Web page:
An estimated 65,700 inmates, including 6,800 juveniles, had sex with staff “willingly.” But it is illegal in all fifty states for corrections staff to have any sexual contact with inmates. Since staff can inflict punishments including behavioral reports that may extend the time people serve, solitary confinement, loss of even the most basic privileges such as showering, and (legally or not) violence, it is often impossible for inmates to say no.4 Finally, the department estimates that there were 45,000 victims of “abusive sexual contacts” in 2008: unwanted touching by another inmate “of the inmate’s buttocks, thigh, penis, breasts, or vagina in a sexual way.” Overall, most victims were abused not by other inmates but, like Jan, by corrections staff: agents of our government, paid with our taxes, whose job it is to keep inmates safe.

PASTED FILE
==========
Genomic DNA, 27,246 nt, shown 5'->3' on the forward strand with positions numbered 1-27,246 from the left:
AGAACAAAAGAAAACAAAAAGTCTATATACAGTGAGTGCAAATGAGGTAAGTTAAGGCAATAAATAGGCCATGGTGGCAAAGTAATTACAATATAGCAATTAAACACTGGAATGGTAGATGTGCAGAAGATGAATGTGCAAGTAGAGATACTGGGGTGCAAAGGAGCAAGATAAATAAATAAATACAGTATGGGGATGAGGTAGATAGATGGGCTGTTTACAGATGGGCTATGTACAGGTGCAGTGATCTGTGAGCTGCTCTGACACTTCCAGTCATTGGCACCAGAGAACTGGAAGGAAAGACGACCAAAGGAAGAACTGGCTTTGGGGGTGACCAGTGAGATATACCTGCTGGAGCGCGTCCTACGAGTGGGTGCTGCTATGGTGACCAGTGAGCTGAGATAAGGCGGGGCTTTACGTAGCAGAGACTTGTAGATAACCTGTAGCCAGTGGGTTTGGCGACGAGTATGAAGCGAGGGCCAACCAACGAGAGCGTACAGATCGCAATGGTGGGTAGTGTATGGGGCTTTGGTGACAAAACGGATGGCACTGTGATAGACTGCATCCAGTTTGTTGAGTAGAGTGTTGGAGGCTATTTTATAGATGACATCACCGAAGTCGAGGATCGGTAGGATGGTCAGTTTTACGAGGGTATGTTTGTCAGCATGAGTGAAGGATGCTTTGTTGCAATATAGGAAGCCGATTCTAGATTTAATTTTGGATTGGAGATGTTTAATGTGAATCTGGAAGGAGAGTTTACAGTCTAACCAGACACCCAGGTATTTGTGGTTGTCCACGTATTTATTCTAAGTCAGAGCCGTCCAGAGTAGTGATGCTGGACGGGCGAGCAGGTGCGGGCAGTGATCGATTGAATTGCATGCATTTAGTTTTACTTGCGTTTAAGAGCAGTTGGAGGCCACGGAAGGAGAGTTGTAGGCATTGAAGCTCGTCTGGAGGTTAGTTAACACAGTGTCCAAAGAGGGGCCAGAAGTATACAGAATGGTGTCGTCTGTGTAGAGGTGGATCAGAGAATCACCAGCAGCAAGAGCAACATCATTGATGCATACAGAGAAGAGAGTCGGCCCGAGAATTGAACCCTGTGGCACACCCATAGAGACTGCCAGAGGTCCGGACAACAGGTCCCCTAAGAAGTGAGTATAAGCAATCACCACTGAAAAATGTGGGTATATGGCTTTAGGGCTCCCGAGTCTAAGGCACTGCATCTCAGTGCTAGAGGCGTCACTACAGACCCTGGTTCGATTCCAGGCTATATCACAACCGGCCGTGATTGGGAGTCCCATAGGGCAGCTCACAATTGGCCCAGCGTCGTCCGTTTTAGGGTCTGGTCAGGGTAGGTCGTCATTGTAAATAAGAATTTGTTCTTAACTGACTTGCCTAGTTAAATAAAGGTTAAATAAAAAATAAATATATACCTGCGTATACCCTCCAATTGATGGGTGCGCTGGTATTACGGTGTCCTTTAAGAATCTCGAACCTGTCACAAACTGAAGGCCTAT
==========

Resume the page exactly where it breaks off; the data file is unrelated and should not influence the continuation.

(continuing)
All the numbers we have cited count people who were abused, not instances of abuse. People raped behind bars cannot escape their attackers, though. They must live in constant fear, their trauma renewed every time they see their assailants. Between half and two thirds of those who claim sexual abuse in adult facilities say it happened more than once; previous BJS studies suggest that victims endure an average of three to five attacks each per year.5
We believe that the department’s estimate probably remains too low. It is based on extensive surveys conducted by the BJS in which inmates were able to report abuse anonymously. Some inmates probably fabricated such reports, creating “false positives,” and some who had been abused probably decided not to report it, creating “false negatives.” Since it is impossible to know how many errors of either kind there were, the department chose simply to take the BJS results at face value.